Checking your bike
- By AmySummers_LCC on at 10:30am 8 January 2015
- Posted in: FAQs
- Tagged with: advice, tyres, safer cycling, Checking your bike, brakes and steering, cleaning and oiling, seat height
SAFETY FIRST: Brakes and Steering
Bike are pretty resilient machines, and many will take a lot of abuse before they stop working.
However, you must check the steering and brakes on any bike you've not used before.
- Check the front brake by squeezing its lever and pushing the bike forwards. It shouldn't move, or at least be very difficult to move forwards.
- Check the rear brake by squeezing its lever and pushing the bike backwards. Again, it should be impossible or very hard to move.
- Make sure the handlebars are straight (ie, the bike goes where you point it), and that they're not loose.
If you have any doubts about the safety of your bike, take it to a reputable bike shop.
You can find out more about fixing and looking after your bike in our cycle maintenance section.
- Check that your tyres are pumped up. Most people under-inflate their tyres, which makes cycling more difficult and increases the risk of punctures.
- Make sure your tyres are not worn, as worn tyres puncture easily and can be slippery in the wet.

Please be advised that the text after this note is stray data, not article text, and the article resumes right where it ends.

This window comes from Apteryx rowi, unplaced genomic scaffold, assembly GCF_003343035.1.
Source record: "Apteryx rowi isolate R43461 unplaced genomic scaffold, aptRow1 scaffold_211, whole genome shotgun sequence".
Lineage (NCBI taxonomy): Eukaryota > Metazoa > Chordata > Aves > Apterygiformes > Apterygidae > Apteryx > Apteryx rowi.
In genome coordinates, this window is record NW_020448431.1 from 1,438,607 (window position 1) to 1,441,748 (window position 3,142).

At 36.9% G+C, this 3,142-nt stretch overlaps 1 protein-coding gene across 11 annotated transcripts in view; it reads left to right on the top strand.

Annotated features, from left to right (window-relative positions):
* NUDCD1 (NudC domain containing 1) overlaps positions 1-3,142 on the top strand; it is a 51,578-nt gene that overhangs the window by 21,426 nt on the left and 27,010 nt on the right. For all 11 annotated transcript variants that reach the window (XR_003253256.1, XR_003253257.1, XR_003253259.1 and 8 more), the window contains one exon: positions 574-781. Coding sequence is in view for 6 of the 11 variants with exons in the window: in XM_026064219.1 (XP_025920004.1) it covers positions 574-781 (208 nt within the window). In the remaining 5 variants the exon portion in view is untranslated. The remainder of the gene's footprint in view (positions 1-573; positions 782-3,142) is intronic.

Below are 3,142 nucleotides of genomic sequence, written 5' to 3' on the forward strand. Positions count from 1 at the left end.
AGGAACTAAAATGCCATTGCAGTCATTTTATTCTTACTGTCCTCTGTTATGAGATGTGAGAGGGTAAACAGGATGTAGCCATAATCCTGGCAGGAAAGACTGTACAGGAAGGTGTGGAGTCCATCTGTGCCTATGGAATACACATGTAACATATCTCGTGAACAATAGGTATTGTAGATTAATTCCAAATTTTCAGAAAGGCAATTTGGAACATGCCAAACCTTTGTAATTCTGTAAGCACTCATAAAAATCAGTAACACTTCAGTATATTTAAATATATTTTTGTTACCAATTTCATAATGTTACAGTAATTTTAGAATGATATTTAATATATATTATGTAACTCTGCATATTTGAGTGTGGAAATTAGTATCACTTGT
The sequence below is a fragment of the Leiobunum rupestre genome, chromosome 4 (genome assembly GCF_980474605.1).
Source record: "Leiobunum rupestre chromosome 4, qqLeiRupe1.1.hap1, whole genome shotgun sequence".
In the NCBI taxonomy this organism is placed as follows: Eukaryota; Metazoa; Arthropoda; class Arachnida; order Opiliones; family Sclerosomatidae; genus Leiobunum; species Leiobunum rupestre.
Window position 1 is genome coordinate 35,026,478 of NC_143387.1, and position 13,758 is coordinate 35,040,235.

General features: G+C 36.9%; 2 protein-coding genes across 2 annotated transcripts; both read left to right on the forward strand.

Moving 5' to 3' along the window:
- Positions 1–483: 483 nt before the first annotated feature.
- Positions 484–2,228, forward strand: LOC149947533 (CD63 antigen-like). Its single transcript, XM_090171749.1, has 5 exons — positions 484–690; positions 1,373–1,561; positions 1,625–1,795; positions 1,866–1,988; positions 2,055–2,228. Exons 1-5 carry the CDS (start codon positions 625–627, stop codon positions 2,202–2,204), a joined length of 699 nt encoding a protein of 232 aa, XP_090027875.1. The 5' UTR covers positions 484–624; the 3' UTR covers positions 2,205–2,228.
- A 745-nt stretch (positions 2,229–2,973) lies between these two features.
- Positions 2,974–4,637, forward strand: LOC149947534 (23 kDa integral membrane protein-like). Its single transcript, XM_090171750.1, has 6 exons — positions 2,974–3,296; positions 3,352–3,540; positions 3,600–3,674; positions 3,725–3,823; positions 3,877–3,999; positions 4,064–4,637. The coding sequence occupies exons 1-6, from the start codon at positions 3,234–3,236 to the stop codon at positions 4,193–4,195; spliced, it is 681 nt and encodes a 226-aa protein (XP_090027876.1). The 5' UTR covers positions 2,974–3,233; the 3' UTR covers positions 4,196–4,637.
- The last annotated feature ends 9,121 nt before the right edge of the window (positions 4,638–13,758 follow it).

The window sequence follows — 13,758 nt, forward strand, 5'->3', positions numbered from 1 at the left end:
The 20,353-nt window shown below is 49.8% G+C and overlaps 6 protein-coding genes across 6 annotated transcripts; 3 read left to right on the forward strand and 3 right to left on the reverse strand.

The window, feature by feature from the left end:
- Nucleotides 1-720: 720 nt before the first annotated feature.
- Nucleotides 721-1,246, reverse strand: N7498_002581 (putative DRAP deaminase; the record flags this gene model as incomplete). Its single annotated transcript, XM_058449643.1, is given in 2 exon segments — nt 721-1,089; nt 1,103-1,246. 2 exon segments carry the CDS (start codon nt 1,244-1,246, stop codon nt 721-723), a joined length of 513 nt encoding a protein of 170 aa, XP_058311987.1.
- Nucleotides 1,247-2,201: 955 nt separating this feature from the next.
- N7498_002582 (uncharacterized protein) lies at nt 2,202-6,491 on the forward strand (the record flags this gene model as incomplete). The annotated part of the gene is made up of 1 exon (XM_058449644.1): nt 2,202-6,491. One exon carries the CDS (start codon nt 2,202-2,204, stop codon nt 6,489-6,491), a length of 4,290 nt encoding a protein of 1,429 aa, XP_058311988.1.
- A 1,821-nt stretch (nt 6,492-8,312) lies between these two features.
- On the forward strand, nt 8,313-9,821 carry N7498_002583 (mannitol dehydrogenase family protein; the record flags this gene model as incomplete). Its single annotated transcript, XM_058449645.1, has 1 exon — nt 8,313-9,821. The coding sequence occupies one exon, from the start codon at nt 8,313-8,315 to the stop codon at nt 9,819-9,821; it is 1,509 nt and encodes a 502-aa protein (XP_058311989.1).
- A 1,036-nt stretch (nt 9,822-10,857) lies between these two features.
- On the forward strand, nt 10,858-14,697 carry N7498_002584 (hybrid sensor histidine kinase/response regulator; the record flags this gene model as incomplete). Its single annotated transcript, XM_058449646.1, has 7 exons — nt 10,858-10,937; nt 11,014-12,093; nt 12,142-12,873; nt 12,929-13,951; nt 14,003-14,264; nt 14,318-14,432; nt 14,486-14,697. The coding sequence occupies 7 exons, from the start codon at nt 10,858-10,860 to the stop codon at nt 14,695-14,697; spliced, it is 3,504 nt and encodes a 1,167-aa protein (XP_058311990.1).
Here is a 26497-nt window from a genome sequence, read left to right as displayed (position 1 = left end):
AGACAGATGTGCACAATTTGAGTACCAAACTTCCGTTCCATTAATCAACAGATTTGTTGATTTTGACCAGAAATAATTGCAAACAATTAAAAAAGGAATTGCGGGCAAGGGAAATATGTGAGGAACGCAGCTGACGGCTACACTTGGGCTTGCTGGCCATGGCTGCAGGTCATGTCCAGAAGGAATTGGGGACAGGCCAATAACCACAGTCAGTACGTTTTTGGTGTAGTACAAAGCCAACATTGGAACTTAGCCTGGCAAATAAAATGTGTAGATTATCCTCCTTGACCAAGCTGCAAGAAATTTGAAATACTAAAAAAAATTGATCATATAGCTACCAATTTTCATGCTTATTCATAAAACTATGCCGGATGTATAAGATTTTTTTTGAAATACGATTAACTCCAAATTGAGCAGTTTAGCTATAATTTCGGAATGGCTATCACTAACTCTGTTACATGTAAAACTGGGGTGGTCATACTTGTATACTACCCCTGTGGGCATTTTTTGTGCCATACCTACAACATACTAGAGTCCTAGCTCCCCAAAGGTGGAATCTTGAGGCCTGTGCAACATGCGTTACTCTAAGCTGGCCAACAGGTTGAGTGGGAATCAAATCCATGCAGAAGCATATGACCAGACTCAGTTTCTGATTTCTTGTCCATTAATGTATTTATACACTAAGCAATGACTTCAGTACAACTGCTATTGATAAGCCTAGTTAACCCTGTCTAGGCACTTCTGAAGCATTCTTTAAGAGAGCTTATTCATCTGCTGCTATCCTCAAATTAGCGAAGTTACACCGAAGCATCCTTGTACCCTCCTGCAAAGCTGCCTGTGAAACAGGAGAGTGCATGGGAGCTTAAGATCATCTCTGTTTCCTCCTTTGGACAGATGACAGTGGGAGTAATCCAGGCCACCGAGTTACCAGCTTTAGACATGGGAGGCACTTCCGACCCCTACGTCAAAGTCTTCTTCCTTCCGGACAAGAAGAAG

CLEANING AND OILING
- Clean your bike, especially the gears and chain, and other moving parts. It's important to oil your chain and any other moving metal parts after cleaning, otherwise your bike won't run smoothly.
ADJUST YOUR SEAT HEIGHT
Many people have their saddles too low as they like the convenience of being able to put their foot down to steady the bike.
However, having a saddle that’s too low means your knees will be excessively bent and can cause discomfort, and also means the saddle, rather than your legs, carry more of your weight, which is likely to increase saddle discomfort.
Your leg should be straight at the bottom of the pedal stroke, with your heel placed on the pedal.
If you’re not happy starting out without being able to easily touch the ground, start off lower and raise the saddle gradually as your confidence grows.
You can raise or lower your saddle with an allen key or a spanner (unless your saddle is quick release, in which case you won’t need either).
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